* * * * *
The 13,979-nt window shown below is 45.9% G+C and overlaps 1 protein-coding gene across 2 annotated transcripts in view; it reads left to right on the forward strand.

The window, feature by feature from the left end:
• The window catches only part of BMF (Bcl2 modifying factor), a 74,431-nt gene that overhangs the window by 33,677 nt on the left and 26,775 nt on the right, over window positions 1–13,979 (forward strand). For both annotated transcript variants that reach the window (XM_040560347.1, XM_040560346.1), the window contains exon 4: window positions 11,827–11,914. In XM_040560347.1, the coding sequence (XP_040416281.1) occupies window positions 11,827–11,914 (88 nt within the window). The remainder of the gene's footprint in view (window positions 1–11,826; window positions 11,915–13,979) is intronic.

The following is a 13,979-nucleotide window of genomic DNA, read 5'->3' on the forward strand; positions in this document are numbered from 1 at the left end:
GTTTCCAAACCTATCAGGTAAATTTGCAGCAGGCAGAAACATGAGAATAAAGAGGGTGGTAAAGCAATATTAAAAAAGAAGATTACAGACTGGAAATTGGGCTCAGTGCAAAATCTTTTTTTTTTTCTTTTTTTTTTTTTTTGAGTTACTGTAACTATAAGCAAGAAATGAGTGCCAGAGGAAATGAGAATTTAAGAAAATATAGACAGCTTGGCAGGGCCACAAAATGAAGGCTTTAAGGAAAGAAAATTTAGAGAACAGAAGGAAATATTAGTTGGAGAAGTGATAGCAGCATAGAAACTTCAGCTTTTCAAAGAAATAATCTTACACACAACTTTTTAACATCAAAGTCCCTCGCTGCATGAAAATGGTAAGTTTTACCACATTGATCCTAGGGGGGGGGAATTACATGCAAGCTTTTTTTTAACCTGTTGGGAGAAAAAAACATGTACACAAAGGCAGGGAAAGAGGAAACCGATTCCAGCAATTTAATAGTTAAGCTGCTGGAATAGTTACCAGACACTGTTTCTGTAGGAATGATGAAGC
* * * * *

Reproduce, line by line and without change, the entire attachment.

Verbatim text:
The 13,979-nt window shown below is 45.9% G+C and overlaps 1 protein-coding gene across 2 annotated transcripts in view; it reads left to right on the forward strand.

The window, feature by feature from the left end:
• The window catches only part of BMF (Bcl2 modifying factor), a 74,431-nt gene that overhangs the window by 33,677 nt on the left and 26,775 nt on the right, over window positions 1–13,979 (forward strand). For both annotated transcript variants that reach the window (XM_040560347.1, XM_040560346.1), the window contains exon 4: window positions 11,827–11,914. In XM_040560347.1, the coding sequence (XP_040416281.1) occupies window positions 11,827–11,914 (88 nt within the window). The remainder of the gene's footprint in view (window positions 1–11,826; window positions 11,915–13,979) is intronic.

The following is a 13,979-nucleotide window of genomic DNA, read 5'->3' on the forward strand; positions in this document are numbered from 1 at the left end:
GTTTCCAAACCTATCAGGTAAATTTGCAGCAGGCAGAAACATGAGAATAAAGAGGGTGGTAAAGCAATATTAAAAAAGAAGATTACAGACTGGAAATTGGGCTCAGTGCAAAATCTTTTTTTTTTTCTTTTTTTTTTTTTTTGAGTTACTGTAACTATAAGCAAGAAATGAGTGCCAGAGGAAATGAGAATTTAAGAAAATATAGACAGCTTGGCAGGGCCACAAAATGAAGGCTTTAAGGAAAGAAAATTTAGAGAACAGAAGGAAATATTAGTTGGAGAAGTGATAGCAGCATAGAAACTTCAGCTTTTCAAAGAAATAATCTTACACACAACTTTTTAACATCAAAGTCCCTCGCTGCATGAAAATGGTAAGTTTTACCACATTGATCCTAGGGGGGGGGAATTACATGCAAGCTTTTTTTTAACCTGTTGGGAGAAAAAAACATGTACACAAAGGCAGGGAAAGAGGAAACCGATTCCAGCAATTTAATAGTTAAGCTGCTGGAATAGTTACCAGACACTGTTTCTGTAGGAATGATGAAGC